The Encyclopedia of Sharks

Front Cover
Firefly Books, 2002 - Nature - 192 pages
4 Reviews

Here are the actual facts that dispel the myths and legends surrounding the feared and misunderstood shark. Generous color photographs plus maps and illustrations document every aspect of these beautiful animals, how they evolved, the mythology and misconceptions that surround them, and the threat posed by humans.

The dynamic and authoritative text includes information on:

  • Anatomy and physiology
  • Reproduction, courtship, and mating
  • How they hunt and what they eat
  • Migration routes
  • Their extraordinary senses and skills
  • Shark conservation efforts.

Chapters such as Shark Success, Ecology and Biology, Design for Living and Design for Killing fascinate and encourage readers to learn more about these complex creatures.

From inside the book

What people are saying - Write a review

Review: The Encyclopedia of Sharks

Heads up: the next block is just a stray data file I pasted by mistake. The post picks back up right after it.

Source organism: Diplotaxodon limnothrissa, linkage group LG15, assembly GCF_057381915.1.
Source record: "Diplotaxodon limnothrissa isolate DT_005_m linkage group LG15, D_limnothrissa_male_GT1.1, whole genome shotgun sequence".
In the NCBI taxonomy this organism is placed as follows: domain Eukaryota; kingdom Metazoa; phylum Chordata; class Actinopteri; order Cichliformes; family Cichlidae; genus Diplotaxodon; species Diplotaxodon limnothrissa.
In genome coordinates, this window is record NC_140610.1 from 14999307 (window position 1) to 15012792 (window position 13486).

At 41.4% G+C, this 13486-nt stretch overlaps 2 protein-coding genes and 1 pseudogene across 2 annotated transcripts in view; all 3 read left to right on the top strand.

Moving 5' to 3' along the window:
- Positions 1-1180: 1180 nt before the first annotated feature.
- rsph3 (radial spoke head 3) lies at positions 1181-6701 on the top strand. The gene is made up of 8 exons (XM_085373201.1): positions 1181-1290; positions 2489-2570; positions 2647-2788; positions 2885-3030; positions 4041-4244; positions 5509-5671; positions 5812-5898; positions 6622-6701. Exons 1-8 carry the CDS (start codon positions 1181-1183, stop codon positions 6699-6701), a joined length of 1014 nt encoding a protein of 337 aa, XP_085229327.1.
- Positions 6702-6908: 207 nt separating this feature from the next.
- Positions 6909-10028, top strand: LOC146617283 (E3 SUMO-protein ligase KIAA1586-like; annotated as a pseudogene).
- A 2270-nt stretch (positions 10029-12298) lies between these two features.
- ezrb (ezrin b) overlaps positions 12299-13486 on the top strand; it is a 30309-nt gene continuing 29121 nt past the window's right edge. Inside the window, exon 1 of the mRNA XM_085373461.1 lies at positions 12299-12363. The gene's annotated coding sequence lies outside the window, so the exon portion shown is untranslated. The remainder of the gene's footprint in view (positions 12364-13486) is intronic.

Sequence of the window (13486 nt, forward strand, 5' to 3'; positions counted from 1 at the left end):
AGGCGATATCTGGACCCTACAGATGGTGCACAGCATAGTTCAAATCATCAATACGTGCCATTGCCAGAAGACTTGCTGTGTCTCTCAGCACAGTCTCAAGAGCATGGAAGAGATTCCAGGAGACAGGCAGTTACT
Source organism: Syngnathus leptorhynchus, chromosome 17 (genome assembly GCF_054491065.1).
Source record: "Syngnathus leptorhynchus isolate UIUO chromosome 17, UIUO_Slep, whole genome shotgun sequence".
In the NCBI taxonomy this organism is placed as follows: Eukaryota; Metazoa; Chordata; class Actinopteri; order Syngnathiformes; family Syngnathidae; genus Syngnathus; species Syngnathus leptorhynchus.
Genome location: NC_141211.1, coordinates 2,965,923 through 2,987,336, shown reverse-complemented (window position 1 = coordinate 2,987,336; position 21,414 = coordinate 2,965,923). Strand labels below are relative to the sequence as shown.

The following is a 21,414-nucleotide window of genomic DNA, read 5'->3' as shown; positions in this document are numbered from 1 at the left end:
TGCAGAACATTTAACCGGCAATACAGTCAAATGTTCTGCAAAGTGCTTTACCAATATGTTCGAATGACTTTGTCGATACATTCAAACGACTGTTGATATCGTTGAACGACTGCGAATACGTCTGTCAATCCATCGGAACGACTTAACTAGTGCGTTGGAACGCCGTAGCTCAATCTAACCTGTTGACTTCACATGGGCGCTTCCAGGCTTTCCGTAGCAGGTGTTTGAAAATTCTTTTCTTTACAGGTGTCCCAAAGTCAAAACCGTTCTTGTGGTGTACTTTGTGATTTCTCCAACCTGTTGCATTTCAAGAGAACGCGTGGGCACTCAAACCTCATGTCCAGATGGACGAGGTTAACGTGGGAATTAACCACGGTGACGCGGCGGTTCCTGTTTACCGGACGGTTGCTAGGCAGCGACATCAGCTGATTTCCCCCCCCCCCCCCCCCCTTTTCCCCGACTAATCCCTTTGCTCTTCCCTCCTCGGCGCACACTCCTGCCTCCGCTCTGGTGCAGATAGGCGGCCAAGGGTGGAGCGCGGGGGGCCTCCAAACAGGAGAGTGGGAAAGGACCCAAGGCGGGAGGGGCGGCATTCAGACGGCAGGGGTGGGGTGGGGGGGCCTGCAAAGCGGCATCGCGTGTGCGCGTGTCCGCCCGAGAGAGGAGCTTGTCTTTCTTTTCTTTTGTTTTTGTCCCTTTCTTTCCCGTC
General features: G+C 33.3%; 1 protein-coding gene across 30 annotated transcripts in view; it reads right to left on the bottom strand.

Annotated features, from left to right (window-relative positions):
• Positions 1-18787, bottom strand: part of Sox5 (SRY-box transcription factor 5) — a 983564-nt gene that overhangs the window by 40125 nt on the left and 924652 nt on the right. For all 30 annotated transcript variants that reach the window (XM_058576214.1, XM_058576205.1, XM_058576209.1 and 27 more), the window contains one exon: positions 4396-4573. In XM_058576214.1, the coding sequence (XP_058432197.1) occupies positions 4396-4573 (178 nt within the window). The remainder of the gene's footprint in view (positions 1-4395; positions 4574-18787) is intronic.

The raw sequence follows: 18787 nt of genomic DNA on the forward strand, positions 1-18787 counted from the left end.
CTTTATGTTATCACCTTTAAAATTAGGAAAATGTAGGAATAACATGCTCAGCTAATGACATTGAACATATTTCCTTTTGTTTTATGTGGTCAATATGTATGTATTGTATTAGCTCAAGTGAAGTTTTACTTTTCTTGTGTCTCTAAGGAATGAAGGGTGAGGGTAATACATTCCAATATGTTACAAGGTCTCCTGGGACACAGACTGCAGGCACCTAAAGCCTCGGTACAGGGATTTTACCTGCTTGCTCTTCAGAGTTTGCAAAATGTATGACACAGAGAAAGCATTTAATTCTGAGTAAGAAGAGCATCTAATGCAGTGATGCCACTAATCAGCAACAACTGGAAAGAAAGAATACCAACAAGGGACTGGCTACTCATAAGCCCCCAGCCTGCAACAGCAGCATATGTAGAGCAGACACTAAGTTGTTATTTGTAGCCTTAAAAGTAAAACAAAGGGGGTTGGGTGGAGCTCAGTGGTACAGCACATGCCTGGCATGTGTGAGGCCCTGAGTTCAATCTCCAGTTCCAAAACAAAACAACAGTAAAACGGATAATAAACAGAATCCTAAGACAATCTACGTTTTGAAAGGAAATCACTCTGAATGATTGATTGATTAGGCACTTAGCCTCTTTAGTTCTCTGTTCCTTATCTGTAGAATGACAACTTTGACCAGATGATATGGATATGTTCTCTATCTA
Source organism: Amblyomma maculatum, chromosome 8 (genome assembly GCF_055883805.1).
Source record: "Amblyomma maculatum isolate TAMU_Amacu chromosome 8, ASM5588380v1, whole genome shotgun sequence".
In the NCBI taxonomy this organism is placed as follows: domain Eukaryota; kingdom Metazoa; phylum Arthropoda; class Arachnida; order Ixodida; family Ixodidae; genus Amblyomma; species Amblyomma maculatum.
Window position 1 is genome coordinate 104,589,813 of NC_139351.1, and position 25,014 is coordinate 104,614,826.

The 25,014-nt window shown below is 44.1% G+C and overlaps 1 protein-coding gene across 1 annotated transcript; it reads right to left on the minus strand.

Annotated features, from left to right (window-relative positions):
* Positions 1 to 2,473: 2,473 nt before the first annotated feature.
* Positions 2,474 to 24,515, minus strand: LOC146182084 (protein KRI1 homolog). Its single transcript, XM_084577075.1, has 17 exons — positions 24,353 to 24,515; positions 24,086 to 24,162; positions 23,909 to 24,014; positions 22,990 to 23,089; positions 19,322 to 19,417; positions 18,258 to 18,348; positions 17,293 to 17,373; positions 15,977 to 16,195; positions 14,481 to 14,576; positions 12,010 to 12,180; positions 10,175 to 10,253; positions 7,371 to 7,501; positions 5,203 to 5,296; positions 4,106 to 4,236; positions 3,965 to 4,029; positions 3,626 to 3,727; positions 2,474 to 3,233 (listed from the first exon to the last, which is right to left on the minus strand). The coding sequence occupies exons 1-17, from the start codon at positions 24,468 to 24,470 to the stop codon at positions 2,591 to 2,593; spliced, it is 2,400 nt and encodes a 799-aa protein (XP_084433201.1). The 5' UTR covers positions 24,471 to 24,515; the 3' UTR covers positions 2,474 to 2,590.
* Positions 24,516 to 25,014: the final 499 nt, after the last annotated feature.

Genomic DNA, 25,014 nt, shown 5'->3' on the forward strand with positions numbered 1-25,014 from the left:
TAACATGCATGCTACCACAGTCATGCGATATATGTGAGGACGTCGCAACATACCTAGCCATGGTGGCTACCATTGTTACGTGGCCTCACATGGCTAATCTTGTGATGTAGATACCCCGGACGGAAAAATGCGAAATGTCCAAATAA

User Review  - Brandy Shark - Goodreads

Very good, very comprehensive book on sharks. There are a lot of pictures and charts, and all the description is in terms that anyone could understand. I recommend it for anyone who has been interested and learning about sharks their whole lives, or someone who is just getting started. Read full review

Review: The Encyclopedia of Sharks

User Review  - Kelley Belitz - Goodreads

I like this book other than the fact that they made just a few mistakes. They arent major but when you label a picture you should make sure you label with the correct species of shark. Read full review

Contents

t ents
Ecology and Biology 30
Design for Living 88
Copyright

3 other sections not shown

Common terms and phrases

About the author (2002)

Steve Parker worked at the Natural History Museum in London, England, before becoming an author of more than 100 books. He regularly appears on radio and television.

Jane Parker worked at the Zoological Society of London and then became involved in medical research and genetic engineering. She has written books on subjects ranging from insects to ancient Egypt.

Bibliographic information